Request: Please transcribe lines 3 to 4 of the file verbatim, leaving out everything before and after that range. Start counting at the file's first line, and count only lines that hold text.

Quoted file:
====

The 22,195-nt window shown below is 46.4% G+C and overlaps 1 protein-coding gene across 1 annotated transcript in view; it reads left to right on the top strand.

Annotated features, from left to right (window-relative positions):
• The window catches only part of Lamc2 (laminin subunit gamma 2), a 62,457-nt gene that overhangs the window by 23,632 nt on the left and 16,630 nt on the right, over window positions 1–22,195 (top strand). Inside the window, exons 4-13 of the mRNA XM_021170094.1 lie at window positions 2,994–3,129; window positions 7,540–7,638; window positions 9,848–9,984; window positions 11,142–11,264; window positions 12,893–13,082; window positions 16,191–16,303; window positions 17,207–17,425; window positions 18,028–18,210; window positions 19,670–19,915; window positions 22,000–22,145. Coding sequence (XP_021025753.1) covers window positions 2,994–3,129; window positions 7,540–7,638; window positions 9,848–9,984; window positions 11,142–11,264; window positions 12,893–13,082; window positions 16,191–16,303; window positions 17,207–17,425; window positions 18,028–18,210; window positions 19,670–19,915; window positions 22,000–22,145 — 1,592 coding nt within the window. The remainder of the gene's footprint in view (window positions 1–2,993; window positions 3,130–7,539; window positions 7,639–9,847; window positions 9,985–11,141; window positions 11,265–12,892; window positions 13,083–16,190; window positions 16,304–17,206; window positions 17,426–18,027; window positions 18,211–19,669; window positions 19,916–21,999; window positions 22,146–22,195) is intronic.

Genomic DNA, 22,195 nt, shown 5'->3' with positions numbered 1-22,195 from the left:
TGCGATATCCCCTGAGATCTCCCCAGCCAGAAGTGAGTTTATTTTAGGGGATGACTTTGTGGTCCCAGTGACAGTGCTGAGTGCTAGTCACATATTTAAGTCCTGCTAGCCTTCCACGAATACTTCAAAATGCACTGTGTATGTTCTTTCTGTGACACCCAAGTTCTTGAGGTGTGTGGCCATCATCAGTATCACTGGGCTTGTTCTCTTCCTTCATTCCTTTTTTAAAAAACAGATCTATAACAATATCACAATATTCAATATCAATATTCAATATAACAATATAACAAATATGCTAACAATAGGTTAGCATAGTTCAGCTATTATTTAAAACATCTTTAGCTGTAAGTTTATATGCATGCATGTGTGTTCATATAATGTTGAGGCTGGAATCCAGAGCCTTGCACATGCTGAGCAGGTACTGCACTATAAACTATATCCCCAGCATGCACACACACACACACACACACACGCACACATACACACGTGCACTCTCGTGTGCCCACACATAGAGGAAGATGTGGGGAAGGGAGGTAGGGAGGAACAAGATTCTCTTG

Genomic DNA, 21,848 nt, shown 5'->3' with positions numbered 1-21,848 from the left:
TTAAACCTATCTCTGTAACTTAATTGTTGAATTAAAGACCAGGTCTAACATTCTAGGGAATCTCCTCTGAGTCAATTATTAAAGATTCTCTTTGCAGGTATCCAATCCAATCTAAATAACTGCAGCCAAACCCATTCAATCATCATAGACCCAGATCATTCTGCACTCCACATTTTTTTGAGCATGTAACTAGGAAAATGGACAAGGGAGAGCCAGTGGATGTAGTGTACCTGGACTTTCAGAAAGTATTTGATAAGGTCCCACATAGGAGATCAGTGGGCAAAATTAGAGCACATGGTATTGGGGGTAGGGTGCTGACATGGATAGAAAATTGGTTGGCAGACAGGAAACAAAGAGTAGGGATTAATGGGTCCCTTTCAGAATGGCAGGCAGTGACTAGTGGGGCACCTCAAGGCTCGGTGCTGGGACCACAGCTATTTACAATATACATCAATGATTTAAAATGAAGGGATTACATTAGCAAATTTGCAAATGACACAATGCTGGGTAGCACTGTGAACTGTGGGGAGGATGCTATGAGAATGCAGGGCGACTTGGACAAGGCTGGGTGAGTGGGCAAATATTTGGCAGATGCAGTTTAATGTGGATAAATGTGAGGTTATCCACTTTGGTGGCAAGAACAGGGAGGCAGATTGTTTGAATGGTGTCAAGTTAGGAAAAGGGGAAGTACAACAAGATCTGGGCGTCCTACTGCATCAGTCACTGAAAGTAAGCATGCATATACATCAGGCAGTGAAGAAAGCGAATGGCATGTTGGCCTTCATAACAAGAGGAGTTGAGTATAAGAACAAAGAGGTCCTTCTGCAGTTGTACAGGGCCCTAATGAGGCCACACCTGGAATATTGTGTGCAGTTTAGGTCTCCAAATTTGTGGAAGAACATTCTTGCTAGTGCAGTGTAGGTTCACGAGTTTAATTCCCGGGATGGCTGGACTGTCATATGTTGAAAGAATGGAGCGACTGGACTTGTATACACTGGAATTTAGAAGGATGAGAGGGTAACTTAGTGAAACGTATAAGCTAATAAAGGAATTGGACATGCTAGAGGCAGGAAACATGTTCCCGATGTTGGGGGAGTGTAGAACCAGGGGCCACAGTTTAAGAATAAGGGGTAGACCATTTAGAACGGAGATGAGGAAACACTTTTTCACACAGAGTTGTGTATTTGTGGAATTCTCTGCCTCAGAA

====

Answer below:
• The window catches only part of Lamc2 (laminin subunit gamma 2), a 62,457-nt gene that overhangs the window by 23,632 nt on the left and 16,630 nt on the right, over window positions 1–22,195 (top strand). Inside the window, exons 4-13 of the mRNA XM_021170094.1 lie at window positions 2,994–3,129; window positions 7,540–7,638; window positions 9,848–9,984; window positions 11,142–11,264; window positions 12,893–13,082; window positions 16,191–16,303; window positions 17,207–17,425; window positions 18,028–18,210; window positions 19,670–19,915; window positions 22,000–22,145. Coding sequence (XP_021025753.1) covers window positions 2,994–3,129; window positions 7,540–7,638; window positions 9,848–9,984; window positions 11,142–11,264; window positions 12,893–13,082; window positions 16,191–16,303; window positions 17,207–17,425; window positions 18,028–18,210; window positions 19,670–19,915; window positions 22,000–22,145 — 1,592 coding nt within the window. The remainder of the gene's footprint in view (window positions 1–2,993; window positions 3,130–7,539; window positions 7,639–9,847; window positions 9,985–11,141; window positions 11,265–12,892; window positions 13,083–16,190; window positions 16,304–17,206; window positions 17,426–18,027; window positions 18,211–19,669; window positions 19,916–21,999; window positions 22,146–22,195) is intronic.

Genomic DNA, 22,195 nt, shown 5'->3' with positions numbered 1-22,195 from the left: